1:45 p.m.

Carbonitride Precipitation During Thick-Slab Casting and Reheating of API X80 Ti-Nb Steel
M. J. Gaudet, EVRAZ; D. Ivey, B. Shalchi Amirkhiz, University of Alberta; F. Fazeli, CanmetMATERIALS
During continuous casting of X80 line pipe steels, microalloying elements such as Ti and Nb form carbonitride precipitates. These precipitates evolve during the cooling and subsequent reheating of the slab, affecting subsequent thermomechanical controlled processing. This work examines an industrially cast X80 with Ti and Nb additions and compares two vacuum induction melted and cast ingots with different sizes (e.g., cooling rates) and two Ti contents. Precipitates are studied and quantified using transmission electron microscopy (TEM) in the as-cast condition and in a simulated reheat condition. Differences in the precipitates between the casting and reheat conditions are reviewed.

2:05 p.m.

Microstructural Features of a X65 Line Pipe Steel Produced by Pilot and Production Trials
F. Fazeli, CanmetMATERIALS; M. Gaudet, E. Seo, M. Rashid EVRAZ; D. Ivey, B. Shalchi Amirkhiz, University of Alberta 
Pilot-scale trials offer a cost- and time-effective method to study line pipe alloying and processing designs. However, understanding the differences between pilot and production trials is critical to validate the applicability of knowledge generated in pilot-scale studies. Here, an API X65 steel was processed with various schedules at CanmetMATERIALS’ pilot facility and compared with a production pipe. Detailed microstructure characterization was conducted to reveal the differences between pilot and production rolled materials. Factors contributing to the differences between pilot and production plates, and strategies to improve pilot simulations are discussed.

2:25 p.m.

Modeling the Temperature Profile of Water-Cooled Transfer Bars in Thermo-Mechanical Controlled Processing of High Toughness Linepipe Steel in a Hot Strip Mill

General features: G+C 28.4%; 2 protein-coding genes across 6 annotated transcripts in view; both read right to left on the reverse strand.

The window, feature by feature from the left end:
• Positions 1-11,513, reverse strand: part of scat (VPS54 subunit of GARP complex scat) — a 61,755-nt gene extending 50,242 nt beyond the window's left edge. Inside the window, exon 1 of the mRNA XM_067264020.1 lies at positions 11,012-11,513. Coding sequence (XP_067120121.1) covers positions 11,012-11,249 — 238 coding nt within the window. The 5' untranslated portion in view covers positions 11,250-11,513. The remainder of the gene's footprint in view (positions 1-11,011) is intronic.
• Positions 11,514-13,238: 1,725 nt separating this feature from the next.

A. Kannan Iyengar, AM/NS Calvert LLC
The cornerstone of thermomechanical-controlled process used to produce line pipe steel with low-temperature fracture toughness in the hot strip mill is finish-rolling the transfer bar at a temperature lower than the temperature of no-recrystallization. Application of pressurized water on the transfer bar prior to its entry in the finishing train is one of the fastest cooling methods employed industrially. Inherently, the surface of the transfer bar is colder than its core and the temperature profile depends on its thickness, thermal properties and the cooling parameters. While the pyrometers in the hot strip mill can measure the surface temperature, a reliable model is required to accurately calculate the core temperature which is a key parameter in determining product quality and process design. A simple model has been developed using the finite difference method and the one-dimensional transient heat equation to calculate the temperature profile of the transfer bar during this cooling process. A novel and inexpensive approach has been developed to determine the heat transfer coefficients (HTC) specific to this cooling process using on-line surface temperature measurements instead of the typical approaches such as the use of simple but generic HTCs prescribed in literature, or the highly expensive but specific lab experiments and three-dimensional CFD simulations. Simulation results from this model are consistent with temperatures and roll forces measured during production. This model reduces the cost of evaluating new cooling practices, product development and characterization of cooling system upgrades.

2:45 p.m.

Alternative Corrosion-Resistant Alloy Solutions for Clad Line Pipe
T. Auinger, M. Kirschner, voestalpine Grobblech GmbH
The use of roll-bonded clad plates for line pipe is usually limited to a few corrosion-resistant alloy (CRA) materials. Typical austenitic CRA materials (e.g., 316L) for lower corrosion properties and nickel-based alloys (e.g., Alloy 625 or 825) for higher requirements. The gap between these CRA materials in corrosion behavior is quite large and not really used for line pipe applications. For example, the two CRA materials N08904 and S31254 have proven to be suitable solutions from a technical point of view. Additionally, by improving the rolling and measuring processes, a reduction of the CRA thickness, especially for nickel-based alloys, is possible at the final product and could be a beneficial option for future projects.

3:05 p.m.

Break

3:20 p.m.

Development of Innovative Heavy-Gauge 38.5 mm X80 Pipeline Steel Plate Designed via High Niobium
Z. Yongqing, CITIC Metal Co. Ltd.; N. Wenjin, Shasteel; Z. Chuanguo, Baosteel; D. Han, xx; A. Litschewski, R. Lino, CBMM